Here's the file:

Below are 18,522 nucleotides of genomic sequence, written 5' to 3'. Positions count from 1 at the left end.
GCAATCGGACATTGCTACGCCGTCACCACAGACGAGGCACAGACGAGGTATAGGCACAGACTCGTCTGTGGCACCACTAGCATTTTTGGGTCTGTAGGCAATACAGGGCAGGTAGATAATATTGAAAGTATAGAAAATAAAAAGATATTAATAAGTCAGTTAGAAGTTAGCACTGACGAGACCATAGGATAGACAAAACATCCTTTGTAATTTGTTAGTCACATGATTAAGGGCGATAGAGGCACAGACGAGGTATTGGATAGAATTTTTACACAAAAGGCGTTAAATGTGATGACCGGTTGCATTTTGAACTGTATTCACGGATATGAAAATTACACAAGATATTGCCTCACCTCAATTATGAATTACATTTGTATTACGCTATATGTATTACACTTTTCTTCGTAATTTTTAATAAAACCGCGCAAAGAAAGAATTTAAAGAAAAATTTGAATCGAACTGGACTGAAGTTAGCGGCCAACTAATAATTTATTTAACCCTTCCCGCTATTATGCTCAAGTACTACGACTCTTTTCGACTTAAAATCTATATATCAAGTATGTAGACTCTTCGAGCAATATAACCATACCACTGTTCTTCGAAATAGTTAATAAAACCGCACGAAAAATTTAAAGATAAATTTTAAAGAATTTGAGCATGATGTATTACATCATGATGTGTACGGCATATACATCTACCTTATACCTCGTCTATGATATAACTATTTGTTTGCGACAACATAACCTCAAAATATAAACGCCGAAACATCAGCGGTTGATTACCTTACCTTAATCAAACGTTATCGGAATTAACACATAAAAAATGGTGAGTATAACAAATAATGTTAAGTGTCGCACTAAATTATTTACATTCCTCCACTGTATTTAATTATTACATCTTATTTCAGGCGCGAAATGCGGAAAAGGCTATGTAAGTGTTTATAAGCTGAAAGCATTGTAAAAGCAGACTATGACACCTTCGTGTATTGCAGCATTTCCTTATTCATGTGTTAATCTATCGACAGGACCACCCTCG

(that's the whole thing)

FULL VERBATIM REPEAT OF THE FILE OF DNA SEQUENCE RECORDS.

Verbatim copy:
Below are 18,522 nucleotides of genomic sequence, written 5' to 3'. Positions count from 1 at the left end.
GCAATCGGACATTGCTACGCCGTCACCACAGACGAGGCACAGACGAGGTATAGGCACAGACTCGTCTGTGGCACCACTAGCATTTTTGGGTCTGTAGGCAATACAGGGCAGGTAGATAATATTGAAAGTATAGAAAATAAAAAGATATTAATAAGTCAGTTAGAAGTTAGCACTGACGAGACCATAGGATAGACAAAACATCCTTTGTAATTTGTTAGTCACATGATTAAGGGCGATAGAGGCACAGACGAGGTATTGGATAGAATTTTTACACAAAAGGCGTTAAATGTGATGACCGGTTGCATTTTGAACTGTATTCACGGATATGAAAATTACACAAGATATTGCCTCACCTCAATTATGAATTACATTTGTATTACGCTATATGTATTACACTTTTCTTCGTAATTTTTAATAAAACCGCGCAAAGAAAGAATTTAAAGAAAAATTTGAATCGAACTGGACTGAAGTTAGCGGCCAACTAATAATTTATTTAACCCTTCCCGCTATTATGCTCAAGTACTACGACTCTTTTCGACTTAAAATCTATATATCAAGTATGTAGACTCTTCGAGCAATATAACCATACCACTGTTCTTCGAAATAGTTAATAAAACCGCACGAAAAATTTAAAGATAAATTTTAAAGAATTTGAGCATGATGTATTACATCATGATGTGTACGGCATATACATCTACCTTATACCTCGTCTATGATATAACTATTTGTTTGCGACAACATAACCTCAAAATATAAACGCCGAAACATCAGCGGTTGATTACCTTACCTTAATCAAACGTTATCGGAATTAACACATAAAAAATGGTGAGTATAACAAATAATGTTAAGTGTCGCACTAAATTATTTACATTCCTCCACTGTATTTAATTATTACATCTTATTTCAGGCGCGAAATGCGGAAAAGGCTATGTAAGTGTTTATAAGCTGAAAGCATTGTAAAAGCAGACTATGACACCTTCGTGTATTGCAGCATTTCCTTATTCATGTGTTAATCTATCGACAGGACCACCCTCG